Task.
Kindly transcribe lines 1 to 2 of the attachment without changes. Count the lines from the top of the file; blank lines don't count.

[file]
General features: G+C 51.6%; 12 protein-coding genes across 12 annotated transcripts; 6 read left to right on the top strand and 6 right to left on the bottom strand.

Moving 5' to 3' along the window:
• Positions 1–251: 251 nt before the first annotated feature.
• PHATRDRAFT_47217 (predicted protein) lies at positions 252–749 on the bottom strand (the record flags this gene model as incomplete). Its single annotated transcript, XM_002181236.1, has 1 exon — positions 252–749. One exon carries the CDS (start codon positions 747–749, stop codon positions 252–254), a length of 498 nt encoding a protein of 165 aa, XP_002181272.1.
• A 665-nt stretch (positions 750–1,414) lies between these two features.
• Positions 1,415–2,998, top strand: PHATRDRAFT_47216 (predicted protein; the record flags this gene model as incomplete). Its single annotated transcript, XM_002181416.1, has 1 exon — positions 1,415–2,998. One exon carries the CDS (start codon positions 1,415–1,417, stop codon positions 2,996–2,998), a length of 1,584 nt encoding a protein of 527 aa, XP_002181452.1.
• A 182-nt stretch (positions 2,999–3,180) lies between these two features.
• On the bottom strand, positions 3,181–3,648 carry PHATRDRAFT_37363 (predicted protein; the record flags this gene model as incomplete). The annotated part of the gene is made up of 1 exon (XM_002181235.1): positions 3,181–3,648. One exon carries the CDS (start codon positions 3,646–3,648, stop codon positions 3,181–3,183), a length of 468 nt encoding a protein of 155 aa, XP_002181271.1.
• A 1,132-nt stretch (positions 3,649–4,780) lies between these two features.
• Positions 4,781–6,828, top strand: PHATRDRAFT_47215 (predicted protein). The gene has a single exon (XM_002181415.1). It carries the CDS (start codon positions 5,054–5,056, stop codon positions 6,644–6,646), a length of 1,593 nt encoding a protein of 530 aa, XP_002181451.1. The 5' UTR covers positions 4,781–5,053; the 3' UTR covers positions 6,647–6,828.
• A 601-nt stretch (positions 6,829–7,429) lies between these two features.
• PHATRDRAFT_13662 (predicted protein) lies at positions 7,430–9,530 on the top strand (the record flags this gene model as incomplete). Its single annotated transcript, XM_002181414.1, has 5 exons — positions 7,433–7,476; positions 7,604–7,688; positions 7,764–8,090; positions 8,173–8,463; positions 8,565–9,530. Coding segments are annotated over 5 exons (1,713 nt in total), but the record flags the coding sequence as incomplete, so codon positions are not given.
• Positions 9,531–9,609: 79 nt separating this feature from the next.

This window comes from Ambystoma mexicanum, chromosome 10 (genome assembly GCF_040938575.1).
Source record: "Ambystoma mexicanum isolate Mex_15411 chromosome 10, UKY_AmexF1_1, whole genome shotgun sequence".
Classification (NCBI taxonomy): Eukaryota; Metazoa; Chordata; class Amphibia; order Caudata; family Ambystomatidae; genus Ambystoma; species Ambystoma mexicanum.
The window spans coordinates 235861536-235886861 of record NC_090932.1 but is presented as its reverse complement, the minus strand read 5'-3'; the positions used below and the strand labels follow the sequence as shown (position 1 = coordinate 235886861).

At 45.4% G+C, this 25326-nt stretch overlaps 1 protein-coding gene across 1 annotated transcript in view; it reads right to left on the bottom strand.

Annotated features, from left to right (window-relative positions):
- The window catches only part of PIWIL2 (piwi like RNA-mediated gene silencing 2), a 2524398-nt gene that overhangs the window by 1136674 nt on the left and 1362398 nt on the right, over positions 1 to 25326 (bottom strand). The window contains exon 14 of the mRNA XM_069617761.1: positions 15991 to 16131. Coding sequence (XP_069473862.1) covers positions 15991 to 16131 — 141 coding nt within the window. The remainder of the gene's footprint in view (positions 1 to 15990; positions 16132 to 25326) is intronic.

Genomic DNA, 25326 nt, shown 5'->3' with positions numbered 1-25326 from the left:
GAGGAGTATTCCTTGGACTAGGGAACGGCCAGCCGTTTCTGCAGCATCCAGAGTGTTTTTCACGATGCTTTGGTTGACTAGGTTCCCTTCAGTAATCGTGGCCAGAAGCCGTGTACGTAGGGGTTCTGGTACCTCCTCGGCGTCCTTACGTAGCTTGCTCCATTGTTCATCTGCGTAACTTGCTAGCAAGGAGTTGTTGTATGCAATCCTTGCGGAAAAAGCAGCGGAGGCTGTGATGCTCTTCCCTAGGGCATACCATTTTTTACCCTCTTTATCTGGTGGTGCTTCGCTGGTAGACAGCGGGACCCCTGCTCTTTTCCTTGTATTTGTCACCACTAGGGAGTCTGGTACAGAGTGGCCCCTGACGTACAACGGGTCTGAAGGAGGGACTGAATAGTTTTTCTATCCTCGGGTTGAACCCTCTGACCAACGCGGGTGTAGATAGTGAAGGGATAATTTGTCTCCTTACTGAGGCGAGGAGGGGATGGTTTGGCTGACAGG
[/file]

General features: G+C 51.6%; 12 protein-coding genes across 12 annotated transcripts; 6 read left to right on the top strand and 6 right to left on the bottom strand.

Moving 5' to 3' along the window: